". . . Provided, further, that one thousand mile tickets shall be kept for sale at the principal ticket offices of all railroad companies in this state or carrying on business partly within and partly without the limits of the state at a price not exceeding twenty dollars in the Lower Peninsula and twenty-five dollars in the Upper Peninsula. Such one thousand mile tickets may be made nontransferable, but whenever required by the purchaser, they shall be issued in the names of the purchaser, his wife and children, designating the name of each on such ticket, and in case such ticket is presented by any other than the person or persons named thereon, the conductor may take it up and collect fare, and thereupon such one thousand mile ticket shall be forfeited to the railroad company. Each one thousand mile ticket shall be valid for two years only after date of purchase, and in case it is not wholly used within the time, the company issuing the same shall redeem the unused portion thereof if presented by the purchaser for redemption within thirty days after the expiration of such time, and shall on such redemption be entitled to charge three cents per mile for the portion thereof used."

On April 19, 1893, and again on October 17, 1893, the defendant in error demanded of the ticket agent of the plaintiff in error, in the City of Adrian, Michigan, a thousand mile ticket, pursuant to the provisions of the above section, in the names of himself and his wife, Emma Watts Smith, which demand was refused. The defendant in error then applied for a mandamus to the circuit court to compel the railway company to issue such ticket upon the payment of the amount of $20, and, after a hearing, the motion was granted. Upon certiorari, the Supreme Court of Michigan affirmed that order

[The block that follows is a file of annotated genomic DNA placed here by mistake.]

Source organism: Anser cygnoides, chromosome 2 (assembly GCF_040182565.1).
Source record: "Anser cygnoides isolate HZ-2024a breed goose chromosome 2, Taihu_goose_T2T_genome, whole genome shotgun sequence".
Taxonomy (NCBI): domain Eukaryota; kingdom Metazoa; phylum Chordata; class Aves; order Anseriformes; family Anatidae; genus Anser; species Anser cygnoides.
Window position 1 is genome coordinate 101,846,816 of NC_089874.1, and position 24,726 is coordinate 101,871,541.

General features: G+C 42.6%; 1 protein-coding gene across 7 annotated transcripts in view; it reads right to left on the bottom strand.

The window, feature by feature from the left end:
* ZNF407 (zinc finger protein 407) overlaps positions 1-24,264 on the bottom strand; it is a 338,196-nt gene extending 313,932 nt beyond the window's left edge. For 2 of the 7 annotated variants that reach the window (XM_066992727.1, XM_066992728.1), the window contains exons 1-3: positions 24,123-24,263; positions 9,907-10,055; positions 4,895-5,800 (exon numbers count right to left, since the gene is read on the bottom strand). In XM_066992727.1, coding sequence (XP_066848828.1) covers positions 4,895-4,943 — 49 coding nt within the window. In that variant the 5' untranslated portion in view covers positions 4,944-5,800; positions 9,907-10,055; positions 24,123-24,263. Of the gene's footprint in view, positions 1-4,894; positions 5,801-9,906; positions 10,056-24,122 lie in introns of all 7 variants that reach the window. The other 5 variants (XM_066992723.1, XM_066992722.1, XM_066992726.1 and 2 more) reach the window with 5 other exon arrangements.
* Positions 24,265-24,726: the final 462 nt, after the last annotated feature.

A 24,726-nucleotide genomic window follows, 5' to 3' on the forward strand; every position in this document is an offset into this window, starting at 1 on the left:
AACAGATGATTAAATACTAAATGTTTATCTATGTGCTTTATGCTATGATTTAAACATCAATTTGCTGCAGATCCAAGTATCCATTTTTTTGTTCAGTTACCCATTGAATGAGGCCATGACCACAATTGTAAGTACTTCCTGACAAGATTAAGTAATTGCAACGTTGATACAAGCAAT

Page 173 U. S. 686

and held that the statute applied only to the railway lines of the plaintiff in error operated within the State of Michigan.

The defense set up by the railway company was that, under the charter from the state to one of the predecessors of the company to whose rights it had succeeded, it had the right to charge three cents a mile for the transportation of all passengers, and that such charter constituted a contract between the state and the company which the former had no right to impair by any legislative action, and that the statute compelling the company to sell thousand-mile tickets at the rate of two cents a mile was an impairment of the contract, and was therefore void as in violation of the Constitution of the United States. It also alleged that the act was in violation of the Fourteenth Amendment of the Constitution of the United States in that it deprived the company of its property and liberty of contract without due process of law, and also deprived it of the equal protection of the laws. The act was also alleged to be in violation of the Constitution of the State of Michigan on several grounds.

The supreme court of the state decided that there was no contract in relation to the rates which the company might charge for the transportation of passengers, and that the statute violated no provision either of the federal or the state constitution, but was a valid enactment of the legislature, and therefore the court affirmed the order for mandamus, the ticket to be good upon and limited to the railway lines of the defendant railroad company within the State of Michigan. 72 N.W. 328. The company sued out a writ of error from this Court.